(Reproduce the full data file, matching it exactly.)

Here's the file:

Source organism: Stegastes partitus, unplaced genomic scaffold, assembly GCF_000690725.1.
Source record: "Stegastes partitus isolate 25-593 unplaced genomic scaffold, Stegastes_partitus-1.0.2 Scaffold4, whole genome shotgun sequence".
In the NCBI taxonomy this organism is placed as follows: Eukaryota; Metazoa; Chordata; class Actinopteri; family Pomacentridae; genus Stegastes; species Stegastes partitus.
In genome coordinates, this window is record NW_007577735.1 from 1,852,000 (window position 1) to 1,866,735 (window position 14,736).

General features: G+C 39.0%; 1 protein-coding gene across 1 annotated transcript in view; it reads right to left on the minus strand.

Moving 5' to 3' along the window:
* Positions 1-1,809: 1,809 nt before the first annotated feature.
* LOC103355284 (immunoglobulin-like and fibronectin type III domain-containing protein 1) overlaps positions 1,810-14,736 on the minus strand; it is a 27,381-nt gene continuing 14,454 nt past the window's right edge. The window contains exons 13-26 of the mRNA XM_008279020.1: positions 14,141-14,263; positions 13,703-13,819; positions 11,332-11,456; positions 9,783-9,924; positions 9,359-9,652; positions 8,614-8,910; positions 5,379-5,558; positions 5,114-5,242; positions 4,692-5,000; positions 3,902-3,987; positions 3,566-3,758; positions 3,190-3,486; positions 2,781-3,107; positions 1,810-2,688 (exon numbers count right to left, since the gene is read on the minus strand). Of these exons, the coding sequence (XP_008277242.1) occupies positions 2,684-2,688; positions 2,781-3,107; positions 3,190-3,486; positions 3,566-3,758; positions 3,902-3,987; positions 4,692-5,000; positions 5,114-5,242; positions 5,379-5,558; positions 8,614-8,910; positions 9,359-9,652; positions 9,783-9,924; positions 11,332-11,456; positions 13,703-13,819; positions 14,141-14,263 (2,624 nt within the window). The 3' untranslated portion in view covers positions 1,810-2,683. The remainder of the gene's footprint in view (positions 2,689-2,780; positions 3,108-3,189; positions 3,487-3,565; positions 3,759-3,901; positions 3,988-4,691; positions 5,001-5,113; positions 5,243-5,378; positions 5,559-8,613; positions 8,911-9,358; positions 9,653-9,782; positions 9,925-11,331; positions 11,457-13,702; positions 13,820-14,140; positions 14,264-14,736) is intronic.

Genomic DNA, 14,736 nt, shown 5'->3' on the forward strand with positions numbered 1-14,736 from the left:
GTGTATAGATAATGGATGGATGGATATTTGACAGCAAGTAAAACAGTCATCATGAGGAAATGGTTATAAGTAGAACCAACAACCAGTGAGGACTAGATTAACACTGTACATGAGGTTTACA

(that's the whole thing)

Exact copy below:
Source organism: Stegastes partitus, unplaced genomic scaffold, assembly GCF_000690725.1.
Source record: "Stegastes partitus isolate 25-593 unplaced genomic scaffold, Stegastes_partitus-1.0.2 Scaffold4, whole genome shotgun sequence".
In the NCBI taxonomy this organism is placed as follows: Eukaryota; Metazoa; Chordata; class Actinopteri; family Pomacentridae; genus Stegastes; species Stegastes partitus.
In genome coordinates, this window is record NW_007577735.1 from 1,852,000 (window position 1) to 1,866,735 (window position 14,736).

General features: G+C 39.0%; 1 protein-coding gene across 1 annotated transcript in view; it reads right to left on the minus strand.

Moving 5' to 3' along the window:
* Positions 1-1,809: 1,809 nt before the first annotated feature.
* LOC103355284 (immunoglobulin-like and fibronectin type III domain-containing protein 1) overlaps positions 1,810-14,736 on the minus strand; it is a 27,381-nt gene continuing 14,454 nt past the window's right edge. The window contains exons 13-26 of the mRNA XM_008279020.1: positions 14,141-14,263; positions 13,703-13,819; positions 11,332-11,456; positions 9,783-9,924; positions 9,359-9,652; positions 8,614-8,910; positions 5,379-5,558; positions 5,114-5,242; positions 4,692-5,000; positions 3,902-3,987; positions 3,566-3,758; positions 3,190-3,486; positions 2,781-3,107; positions 1,810-2,688 (exon numbers count right to left, since the gene is read on the minus strand). Of these exons, the coding sequence (XP_008277242.1) occupies positions 2,684-2,688; positions 2,781-3,107; positions 3,190-3,486; positions 3,566-3,758; positions 3,902-3,987; positions 4,692-5,000; positions 5,114-5,242; positions 5,379-5,558; positions 8,614-8,910; positions 9,359-9,652; positions 9,783-9,924; positions 11,332-11,456; positions 13,703-13,819; positions 14,141-14,263 (2,624 nt within the window). The 3' untranslated portion in view covers positions 1,810-2,683. The remainder of the gene's footprint in view (positions 2,689-2,780; positions 3,108-3,189; positions 3,487-3,565; positions 3,759-3,901; positions 3,988-4,691; positions 5,001-5,113; positions 5,243-5,378; positions 5,559-8,613; positions 8,911-9,358; positions 9,653-9,782; positions 9,925-11,331; positions 11,457-13,702; positions 13,820-14,140; positions 14,264-14,736) is intronic.

Genomic DNA, 14,736 nt, shown 5'->3' on the forward strand with positions numbered 1-14,736 from the left:
GTGTATAGATAATGGATGGATGGATATTTGACAGCAAGTAAAACAGTCATCATGAGGAAATGGTTATAAGTAGAACCAACAACCAGTGAGGACTAGATTAACACTGTACATGAGGTTTACA